Pour yourself a nice glass of fizzy milk. By: SARAH RENSE
Cold” is a good word to describe milk. “Frothy,” if it’s just been poured. “Creamy,” too, if you adhere to 2-percent or above. “Fizzy,” however, is not a good word to describe milk. And yet, here we are.
In case you thought this year couldn’t get any dumber, Arla, one of the U.K.’s biggest milk producers, is making a “sparkling fruit and milk” drink to combat falling milk sales, the Telegraph reports. Apparently, human beings are no longer equipped to ingest liquid unless it resembles sparkling water—the LaCroix effect, if you will. This way, they say, milk suddenly will become fun to drink, like a soft drink, while remaining healthy, unlike most sparkling beverages on the market. Sure, Arla.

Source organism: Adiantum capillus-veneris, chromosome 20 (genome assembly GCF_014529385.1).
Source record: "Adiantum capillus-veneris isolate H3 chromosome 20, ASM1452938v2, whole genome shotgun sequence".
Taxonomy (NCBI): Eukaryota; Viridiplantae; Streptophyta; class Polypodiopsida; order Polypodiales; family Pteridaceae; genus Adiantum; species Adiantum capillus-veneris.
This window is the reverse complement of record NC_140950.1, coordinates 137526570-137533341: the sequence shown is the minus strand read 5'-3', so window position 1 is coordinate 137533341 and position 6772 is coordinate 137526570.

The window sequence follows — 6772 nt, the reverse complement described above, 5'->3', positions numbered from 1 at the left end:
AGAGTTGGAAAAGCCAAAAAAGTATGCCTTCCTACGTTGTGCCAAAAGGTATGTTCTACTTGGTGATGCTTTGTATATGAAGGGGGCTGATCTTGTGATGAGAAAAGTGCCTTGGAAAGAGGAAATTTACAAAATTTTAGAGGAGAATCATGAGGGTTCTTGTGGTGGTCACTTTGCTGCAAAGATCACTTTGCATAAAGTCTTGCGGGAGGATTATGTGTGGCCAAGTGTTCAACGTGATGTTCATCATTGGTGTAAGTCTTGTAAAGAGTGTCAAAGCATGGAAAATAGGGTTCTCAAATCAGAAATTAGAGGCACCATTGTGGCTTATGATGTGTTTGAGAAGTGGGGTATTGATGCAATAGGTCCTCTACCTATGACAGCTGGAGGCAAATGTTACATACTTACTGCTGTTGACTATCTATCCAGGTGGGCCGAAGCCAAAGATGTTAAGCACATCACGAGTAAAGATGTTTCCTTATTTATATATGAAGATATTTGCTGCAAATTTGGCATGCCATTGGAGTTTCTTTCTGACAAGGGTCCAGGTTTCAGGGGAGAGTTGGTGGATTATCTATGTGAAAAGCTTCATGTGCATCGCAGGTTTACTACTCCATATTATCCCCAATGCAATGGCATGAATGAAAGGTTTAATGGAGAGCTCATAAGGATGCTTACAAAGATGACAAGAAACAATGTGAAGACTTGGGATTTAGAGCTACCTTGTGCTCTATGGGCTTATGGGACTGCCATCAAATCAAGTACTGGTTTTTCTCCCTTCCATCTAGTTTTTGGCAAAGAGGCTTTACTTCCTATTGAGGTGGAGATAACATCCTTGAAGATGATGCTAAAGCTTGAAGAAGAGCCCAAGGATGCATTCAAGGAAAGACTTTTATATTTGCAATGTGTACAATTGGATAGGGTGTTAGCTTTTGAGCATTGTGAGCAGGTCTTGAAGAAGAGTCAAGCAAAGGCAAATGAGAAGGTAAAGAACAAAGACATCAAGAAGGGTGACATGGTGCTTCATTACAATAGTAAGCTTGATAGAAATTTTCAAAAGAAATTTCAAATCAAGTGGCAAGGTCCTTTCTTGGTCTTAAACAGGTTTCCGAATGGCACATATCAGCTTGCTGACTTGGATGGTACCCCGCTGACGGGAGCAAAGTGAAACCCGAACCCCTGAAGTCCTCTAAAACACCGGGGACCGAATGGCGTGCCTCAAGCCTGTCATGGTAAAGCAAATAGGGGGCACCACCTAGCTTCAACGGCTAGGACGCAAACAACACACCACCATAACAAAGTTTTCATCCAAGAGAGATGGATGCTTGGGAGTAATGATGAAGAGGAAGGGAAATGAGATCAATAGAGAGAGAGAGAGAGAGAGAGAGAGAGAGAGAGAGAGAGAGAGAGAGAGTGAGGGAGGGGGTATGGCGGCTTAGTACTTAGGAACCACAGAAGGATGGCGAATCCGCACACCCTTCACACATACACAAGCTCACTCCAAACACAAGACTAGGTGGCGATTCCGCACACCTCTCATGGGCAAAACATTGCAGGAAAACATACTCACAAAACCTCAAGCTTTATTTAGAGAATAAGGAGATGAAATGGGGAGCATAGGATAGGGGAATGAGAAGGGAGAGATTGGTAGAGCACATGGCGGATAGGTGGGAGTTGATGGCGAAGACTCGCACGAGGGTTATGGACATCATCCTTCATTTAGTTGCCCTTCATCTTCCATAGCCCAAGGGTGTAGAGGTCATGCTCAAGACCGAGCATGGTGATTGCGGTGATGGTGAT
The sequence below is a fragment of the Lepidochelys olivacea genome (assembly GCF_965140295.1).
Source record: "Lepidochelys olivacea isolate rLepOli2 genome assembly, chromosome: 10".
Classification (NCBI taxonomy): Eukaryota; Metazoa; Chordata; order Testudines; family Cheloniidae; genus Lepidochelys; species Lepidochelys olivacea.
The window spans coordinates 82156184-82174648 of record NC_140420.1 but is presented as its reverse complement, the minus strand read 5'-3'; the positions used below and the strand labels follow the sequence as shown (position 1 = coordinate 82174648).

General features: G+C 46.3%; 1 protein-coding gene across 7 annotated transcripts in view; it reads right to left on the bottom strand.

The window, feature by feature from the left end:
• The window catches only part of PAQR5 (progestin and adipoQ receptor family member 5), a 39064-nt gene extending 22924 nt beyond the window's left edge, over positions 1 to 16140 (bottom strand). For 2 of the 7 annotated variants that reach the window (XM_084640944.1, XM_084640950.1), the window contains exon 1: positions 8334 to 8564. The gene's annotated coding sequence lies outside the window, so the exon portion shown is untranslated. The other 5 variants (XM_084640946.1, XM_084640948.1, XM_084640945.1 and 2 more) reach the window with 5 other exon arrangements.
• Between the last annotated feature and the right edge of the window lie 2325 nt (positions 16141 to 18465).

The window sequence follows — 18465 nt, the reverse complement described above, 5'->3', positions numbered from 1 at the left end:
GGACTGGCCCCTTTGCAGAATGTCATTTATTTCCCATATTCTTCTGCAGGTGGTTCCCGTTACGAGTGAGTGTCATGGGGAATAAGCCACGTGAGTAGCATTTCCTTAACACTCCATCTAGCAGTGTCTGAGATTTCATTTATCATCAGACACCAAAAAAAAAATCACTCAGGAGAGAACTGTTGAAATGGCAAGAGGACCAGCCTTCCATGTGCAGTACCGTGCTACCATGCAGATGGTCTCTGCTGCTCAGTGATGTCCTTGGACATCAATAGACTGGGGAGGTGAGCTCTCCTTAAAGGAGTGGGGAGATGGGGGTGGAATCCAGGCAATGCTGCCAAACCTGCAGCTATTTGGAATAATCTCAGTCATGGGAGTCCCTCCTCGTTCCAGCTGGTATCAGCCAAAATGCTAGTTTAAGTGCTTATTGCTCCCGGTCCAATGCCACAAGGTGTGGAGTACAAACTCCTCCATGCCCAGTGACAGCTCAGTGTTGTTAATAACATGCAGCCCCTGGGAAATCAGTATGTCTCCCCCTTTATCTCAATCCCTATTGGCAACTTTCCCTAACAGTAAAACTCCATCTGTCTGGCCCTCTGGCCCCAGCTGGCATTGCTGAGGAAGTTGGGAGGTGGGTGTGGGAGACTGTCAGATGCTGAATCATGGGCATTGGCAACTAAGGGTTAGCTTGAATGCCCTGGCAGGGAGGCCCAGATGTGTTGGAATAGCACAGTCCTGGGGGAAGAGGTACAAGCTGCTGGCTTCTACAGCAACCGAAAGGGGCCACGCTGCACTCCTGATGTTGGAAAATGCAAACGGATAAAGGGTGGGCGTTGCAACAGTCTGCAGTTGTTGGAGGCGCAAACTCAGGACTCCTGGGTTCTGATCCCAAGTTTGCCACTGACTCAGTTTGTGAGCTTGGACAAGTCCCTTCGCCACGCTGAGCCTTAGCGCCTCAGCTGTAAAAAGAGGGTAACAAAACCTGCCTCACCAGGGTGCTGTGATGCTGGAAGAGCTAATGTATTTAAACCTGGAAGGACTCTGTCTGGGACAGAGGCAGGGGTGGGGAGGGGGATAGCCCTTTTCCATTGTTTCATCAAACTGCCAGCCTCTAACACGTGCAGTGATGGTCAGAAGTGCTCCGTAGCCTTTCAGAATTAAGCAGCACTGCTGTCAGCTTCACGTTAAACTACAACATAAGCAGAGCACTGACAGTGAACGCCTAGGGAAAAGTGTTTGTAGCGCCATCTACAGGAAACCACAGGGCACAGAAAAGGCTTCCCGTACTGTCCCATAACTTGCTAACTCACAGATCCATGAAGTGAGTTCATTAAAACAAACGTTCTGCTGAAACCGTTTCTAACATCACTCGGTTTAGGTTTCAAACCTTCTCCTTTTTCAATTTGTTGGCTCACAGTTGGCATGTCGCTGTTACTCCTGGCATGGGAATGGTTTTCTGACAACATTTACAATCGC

By definition, a glass of milk cannot sparkle. It’s opaque. Just so we’re clear.
Arla will test fizzy milk in the U.K., Singapore, and the U.A.E. before going global. While milk in the U.S. remains still—Coca Cola tried and failed with Vio carbonated milk—other countries have presumably given up and given in to various fizzy milk products.
The complete dissonance between taste and texture aside, Arla could either launch this new milk product or compete directly with non-dairy milk products. Given the lock coconut and almond milk have on contemporary food culture, this honestly makes more sense. If you can’t woo tastebuds, you can at least try surprising them.